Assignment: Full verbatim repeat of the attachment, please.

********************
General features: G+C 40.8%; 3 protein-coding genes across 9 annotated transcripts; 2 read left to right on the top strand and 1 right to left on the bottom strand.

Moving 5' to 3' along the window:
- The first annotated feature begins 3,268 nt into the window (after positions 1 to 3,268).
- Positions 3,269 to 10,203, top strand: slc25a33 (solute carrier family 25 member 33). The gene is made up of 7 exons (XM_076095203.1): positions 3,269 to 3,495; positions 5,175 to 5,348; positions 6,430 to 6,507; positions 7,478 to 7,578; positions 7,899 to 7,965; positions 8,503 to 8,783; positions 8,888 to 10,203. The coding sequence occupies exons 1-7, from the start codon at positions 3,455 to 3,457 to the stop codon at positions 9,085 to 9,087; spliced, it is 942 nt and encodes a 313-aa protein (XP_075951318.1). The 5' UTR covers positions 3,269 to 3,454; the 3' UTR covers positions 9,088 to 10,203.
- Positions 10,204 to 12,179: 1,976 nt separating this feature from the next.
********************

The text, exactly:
General features: G+C 40.8%; 3 protein-coding genes across 9 annotated transcripts; 2 read left to right on the top strand and 1 right to left on the bottom strand.

Moving 5' to 3' along the window:
- The first annotated feature begins 3,268 nt into the window (after positions 1 to 3,268).
- Positions 3,269 to 10,203, top strand: slc25a33 (solute carrier family 25 member 33). The gene is made up of 7 exons (XM_076095203.1): positions 3,269 to 3,495; positions 5,175 to 5,348; positions 6,430 to 6,507; positions 7,478 to 7,578; positions 7,899 to 7,965; positions 8,503 to 8,783; positions 8,888 to 10,203. The coding sequence occupies exons 1-7, from the start codon at positions 3,455 to 3,457 to the stop codon at positions 9,085 to 9,087; spliced, it is 942 nt and encodes a 313-aa protein (XP_075951318.1). The 5' UTR covers positions 3,269 to 3,454; the 3' UTR covers positions 9,088 to 10,203.
- Positions 10,204 to 12,179: 1,976 nt separating this feature from the next.